OAuth is becoming a very popular way to control authorized access to Web APIs and the data that they return. Although it’s one of the most straightforward ways to accomplish this, it’s still rather confusing to use. If your API uses OAuth, then you need to be able to describe it so that developers can quickly understand what they need to do.
At the API Academy, we make a habit of studying APIs and discussing them to get better at our craft. We usually do this in private and behind closed doors, but last month Programmable Web gave me an opportunity to write up a public review of the Box API, and I’m happy to have the opportunity to write another. This time, we will be delving into eBay’s set of APIs.
Gartner analyst Laura McLellan made a bold statement in her 2012 webinar: “By 2017, the CMO will spend more on IT than the CIO”. While I think it is too bold a statement, you can’t deny the fact that an eco-system shift is happening and API Management is the catalyst. From my own personal experience, I can vouch for this shift in who is doing the big spending. A new set of tools are enabling CMOs to create new, powerful channels. They are called APIs. The very introduction of these APIs are resulting in new ways of leveraging channels and exposing content, media, and data to customers, partners, the community, developers, and even to the public.
There are now enough platforms available across every industry to allow developers and partners to window shop for APIs. Everyday at startups and enterprises, every weekend at hackathons, every night in the proverbial “garage”, developers are looking for that essential API to put their app over the top. Offering valuable and easily accessible services or data through your API is the foundation of your platform. So what should platforms do that can both attract and inspire development?
In this first of a series of articles about encouraging API adoption, I talked with Blair Beckwith, Developer Advocate and App Store Lead from Shopify. Shopify is an e-commerce platform for selling just about anything you can think of from 50 Cent’s headphone collection to fancy, leather laptop bags. There are two kinds of “developer” on Shopify: 1) those who create templates that dictate the look and feel of a site, and 2) those who create add-ons that are available in the shopkeeper add-on store. In this article, I’m going to concentrate on the second one, the add-on developers.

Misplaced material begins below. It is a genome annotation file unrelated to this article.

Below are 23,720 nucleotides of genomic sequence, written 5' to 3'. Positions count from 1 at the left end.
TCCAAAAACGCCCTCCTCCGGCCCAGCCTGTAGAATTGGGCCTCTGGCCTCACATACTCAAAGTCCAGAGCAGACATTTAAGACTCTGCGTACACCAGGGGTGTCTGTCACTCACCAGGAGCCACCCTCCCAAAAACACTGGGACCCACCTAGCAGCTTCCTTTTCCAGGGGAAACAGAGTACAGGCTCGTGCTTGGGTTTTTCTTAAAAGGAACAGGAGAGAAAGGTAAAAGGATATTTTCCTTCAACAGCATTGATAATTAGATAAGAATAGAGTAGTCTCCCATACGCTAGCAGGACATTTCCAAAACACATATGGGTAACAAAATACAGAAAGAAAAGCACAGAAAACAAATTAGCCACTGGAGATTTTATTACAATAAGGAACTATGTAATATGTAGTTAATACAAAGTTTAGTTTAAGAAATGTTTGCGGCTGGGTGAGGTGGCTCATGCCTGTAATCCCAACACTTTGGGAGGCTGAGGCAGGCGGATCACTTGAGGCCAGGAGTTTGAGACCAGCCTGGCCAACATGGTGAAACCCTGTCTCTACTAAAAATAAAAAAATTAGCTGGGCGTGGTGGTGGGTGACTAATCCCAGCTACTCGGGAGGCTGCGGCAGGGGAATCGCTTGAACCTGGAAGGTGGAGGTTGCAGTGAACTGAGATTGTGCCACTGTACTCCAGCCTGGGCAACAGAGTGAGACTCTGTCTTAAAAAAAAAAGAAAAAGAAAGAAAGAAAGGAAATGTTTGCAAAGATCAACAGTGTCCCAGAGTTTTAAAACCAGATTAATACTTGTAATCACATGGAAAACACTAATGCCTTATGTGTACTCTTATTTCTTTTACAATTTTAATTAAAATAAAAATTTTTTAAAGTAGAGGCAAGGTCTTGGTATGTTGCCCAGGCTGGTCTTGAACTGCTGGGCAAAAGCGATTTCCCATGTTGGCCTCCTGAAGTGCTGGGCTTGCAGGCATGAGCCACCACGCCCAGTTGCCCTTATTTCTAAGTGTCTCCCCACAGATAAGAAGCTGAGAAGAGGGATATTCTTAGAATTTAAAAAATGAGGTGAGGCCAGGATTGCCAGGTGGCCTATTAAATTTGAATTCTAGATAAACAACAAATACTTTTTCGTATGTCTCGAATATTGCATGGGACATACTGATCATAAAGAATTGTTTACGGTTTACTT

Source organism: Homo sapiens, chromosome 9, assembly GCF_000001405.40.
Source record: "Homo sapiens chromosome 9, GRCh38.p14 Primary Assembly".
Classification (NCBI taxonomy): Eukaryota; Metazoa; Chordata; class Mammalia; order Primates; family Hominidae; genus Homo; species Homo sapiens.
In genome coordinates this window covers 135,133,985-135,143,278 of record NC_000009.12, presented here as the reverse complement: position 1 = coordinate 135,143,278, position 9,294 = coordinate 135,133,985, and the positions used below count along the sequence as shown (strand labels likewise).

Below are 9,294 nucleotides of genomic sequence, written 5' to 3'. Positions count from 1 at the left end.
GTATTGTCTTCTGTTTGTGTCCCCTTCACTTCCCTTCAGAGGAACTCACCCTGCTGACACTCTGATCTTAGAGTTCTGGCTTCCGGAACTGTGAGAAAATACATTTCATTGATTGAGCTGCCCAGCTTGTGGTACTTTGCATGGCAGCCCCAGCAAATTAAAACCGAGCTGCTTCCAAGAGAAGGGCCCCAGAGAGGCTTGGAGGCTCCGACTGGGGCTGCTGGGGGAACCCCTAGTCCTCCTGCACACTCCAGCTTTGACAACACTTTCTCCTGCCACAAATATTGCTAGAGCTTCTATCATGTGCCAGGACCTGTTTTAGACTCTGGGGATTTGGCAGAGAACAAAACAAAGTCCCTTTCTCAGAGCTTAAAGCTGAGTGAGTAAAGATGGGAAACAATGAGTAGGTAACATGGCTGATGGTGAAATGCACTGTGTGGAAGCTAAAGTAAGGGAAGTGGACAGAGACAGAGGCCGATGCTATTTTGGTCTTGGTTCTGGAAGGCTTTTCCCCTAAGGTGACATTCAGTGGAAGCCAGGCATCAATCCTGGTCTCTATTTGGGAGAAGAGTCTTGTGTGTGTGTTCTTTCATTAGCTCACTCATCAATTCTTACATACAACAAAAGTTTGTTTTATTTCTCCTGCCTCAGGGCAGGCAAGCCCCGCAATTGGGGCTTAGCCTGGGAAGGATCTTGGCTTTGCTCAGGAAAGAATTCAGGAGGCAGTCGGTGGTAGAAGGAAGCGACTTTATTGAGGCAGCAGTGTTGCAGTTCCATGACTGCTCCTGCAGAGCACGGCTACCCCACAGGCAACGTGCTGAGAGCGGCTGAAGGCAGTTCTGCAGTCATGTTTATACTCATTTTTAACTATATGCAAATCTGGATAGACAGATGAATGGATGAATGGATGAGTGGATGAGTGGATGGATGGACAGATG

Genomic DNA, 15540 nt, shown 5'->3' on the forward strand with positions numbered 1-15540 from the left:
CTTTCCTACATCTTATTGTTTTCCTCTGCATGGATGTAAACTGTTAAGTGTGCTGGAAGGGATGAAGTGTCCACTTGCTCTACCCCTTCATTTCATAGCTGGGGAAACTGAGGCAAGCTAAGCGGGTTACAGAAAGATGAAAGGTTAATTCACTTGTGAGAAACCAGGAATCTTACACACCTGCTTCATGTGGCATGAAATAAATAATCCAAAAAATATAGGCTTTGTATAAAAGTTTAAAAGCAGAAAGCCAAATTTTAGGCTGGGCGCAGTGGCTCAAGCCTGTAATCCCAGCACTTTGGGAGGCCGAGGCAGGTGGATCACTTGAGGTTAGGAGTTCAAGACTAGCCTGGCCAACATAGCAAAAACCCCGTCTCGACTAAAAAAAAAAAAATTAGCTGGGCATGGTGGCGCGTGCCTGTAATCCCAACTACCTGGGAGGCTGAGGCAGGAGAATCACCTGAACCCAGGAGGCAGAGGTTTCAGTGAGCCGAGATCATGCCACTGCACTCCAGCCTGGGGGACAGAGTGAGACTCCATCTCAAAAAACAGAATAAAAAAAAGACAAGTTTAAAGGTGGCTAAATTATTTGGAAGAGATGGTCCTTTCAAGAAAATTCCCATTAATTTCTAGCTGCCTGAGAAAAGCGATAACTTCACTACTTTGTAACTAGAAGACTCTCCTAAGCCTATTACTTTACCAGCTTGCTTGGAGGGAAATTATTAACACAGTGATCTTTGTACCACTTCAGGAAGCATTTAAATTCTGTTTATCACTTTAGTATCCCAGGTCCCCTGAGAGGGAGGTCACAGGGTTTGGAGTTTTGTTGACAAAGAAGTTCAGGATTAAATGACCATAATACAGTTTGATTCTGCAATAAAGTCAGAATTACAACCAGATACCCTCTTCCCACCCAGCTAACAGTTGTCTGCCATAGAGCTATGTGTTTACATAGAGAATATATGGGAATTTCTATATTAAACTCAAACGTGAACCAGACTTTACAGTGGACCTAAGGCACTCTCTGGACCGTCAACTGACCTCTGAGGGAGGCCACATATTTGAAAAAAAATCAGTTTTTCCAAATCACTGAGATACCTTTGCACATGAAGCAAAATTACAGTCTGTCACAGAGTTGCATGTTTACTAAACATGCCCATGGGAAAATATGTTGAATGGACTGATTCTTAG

Car companies from Ford and GM to Toyota and BMW, are racing to transform the car into a platform. According to Programmableweb’s own Janet Wagner, Ford recently released an API to connect its SYNC AppLink system to developer apps.
Alfred Nobel was an inventor with 350 patents to his name, who among many other things invented dynamite. Nobel was also a successful businessman and when he died he stated that most of his fortune should be awarded to the most important discoveries in science, outstanding work in literature as well as the best work to promote peace.
In this interview with Hilary Mason, chief scientist of bitly, we discuss the growth of the bitly API and the steps that were taken to reach this point. The bitly API is one of the most widely known APIs and they have recently launched some new APIs.
Web APIs are now widely used for integration, especially to enable mobile applications. APIs divide broadly into two categories: Open APIs and Enterprise APIs. “Open APIs” are APIs which are available to any client, often hosted in the Cloud. “Enterprise APIs” run inside the enterprise and are not publicly available. So, how do Open APIs differ from Enterprise APIs? Let’s begin to answer this question by turning it on its head – what do Open APIs and Enterprise APIs have in common?
In this interview with Raj Kadam, CEO of Viralheat, we will discuss the growth of the company’s API and the steps that were taken to reach this point. Their Sentiment API is now getting 300 million calls per week, and the free API allows users to classify text with regard to sentiment.